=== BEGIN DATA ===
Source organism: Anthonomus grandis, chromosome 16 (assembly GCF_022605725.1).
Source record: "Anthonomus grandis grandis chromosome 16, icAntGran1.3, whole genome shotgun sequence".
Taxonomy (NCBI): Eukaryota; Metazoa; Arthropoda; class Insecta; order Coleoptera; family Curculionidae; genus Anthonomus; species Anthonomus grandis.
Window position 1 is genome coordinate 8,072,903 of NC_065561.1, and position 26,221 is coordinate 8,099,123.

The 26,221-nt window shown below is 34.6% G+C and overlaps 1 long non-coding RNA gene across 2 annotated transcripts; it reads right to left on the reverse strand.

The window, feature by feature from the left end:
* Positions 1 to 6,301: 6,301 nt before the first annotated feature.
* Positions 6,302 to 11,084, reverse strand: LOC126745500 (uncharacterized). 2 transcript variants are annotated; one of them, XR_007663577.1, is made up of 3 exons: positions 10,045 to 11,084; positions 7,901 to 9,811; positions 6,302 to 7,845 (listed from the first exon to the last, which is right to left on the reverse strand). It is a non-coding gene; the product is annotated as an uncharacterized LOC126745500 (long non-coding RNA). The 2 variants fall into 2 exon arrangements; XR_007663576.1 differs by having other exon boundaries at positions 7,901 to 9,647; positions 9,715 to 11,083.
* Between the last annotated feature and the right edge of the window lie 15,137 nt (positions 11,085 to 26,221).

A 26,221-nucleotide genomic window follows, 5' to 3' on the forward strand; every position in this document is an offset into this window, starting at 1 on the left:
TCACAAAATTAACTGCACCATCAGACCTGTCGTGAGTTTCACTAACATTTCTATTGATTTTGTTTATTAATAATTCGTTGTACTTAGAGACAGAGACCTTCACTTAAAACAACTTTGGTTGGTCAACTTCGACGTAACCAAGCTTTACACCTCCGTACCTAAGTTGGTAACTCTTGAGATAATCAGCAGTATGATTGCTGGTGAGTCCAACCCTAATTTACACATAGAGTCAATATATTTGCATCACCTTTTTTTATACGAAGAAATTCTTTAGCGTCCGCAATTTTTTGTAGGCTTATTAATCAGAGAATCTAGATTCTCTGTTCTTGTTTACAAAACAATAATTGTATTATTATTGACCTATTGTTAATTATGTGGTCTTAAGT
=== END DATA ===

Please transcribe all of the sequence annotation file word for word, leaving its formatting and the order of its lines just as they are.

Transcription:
Source organism: Anthonomus grandis, chromosome 16 (assembly GCF_022605725.1).
Source record: "Anthonomus grandis grandis chromosome 16, icAntGran1.3, whole genome shotgun sequence".
Taxonomy (NCBI): Eukaryota; Metazoa; Arthropoda; class Insecta; order Coleoptera; family Curculionidae; genus Anthonomus; species Anthonomus grandis.
Window position 1 is genome coordinate 8,072,903 of NC_065561.1, and position 26,221 is coordinate 8,099,123.

The 26,221-nt window shown below is 34.6% G+C and overlaps 1 long non-coding RNA gene across 2 annotated transcripts; it reads right to left on the reverse strand.

The window, feature by feature from the left end:
* Positions 1 to 6,301: 6,301 nt before the first annotated feature.
* Positions 6,302 to 11,084, reverse strand: LOC126745500 (uncharacterized). 2 transcript variants are annotated; one of them, XR_007663577.1, is made up of 3 exons: positions 10,045 to 11,084; positions 7,901 to 9,811; positions 6,302 to 7,845 (listed from the first exon to the last, which is right to left on the reverse strand). It is a non-coding gene; the product is annotated as an uncharacterized LOC126745500 (long non-coding RNA). The 2 variants fall into 2 exon arrangements; XR_007663576.1 differs by having other exon boundaries at positions 7,901 to 9,647; positions 9,715 to 11,083.
* Between the last annotated feature and the right edge of the window lie 15,137 nt (positions 11,085 to 26,221).

A 26,221-nucleotide genomic window follows, 5' to 3' on the forward strand; every position in this document is an offset into this window, starting at 1 on the left:
TCACAAAATTAACTGCACCATCAGACCTGTCGTGAGTTTCACTAACATTTCTATTGATTTTGTTTATTAATAATTCGTTGTACTTAGAGACAGAGACCTTCACTTAAAACAACTTTGGTTGGTCAACTTCGACGTAACCAAGCTTTACACCTCCGTACCTAAGTTGGTAACTCTTGAGATAATCAGCAGTATGATTGCTGGTGAGTCCAACCCTAATTTACACATAGAGTCAATATATTTGCATCACCTTTTTTTATACGAAGAAATTCTTTAGCGTCCGCAATTTTTTGTAGGCTTATTAATCAGAGAATCTAGATTCTCTGTTCTTGTTTACAAAACAATAATTGTATTATTATTGACCTATTGTTAATTATGTGGTCTTAAGT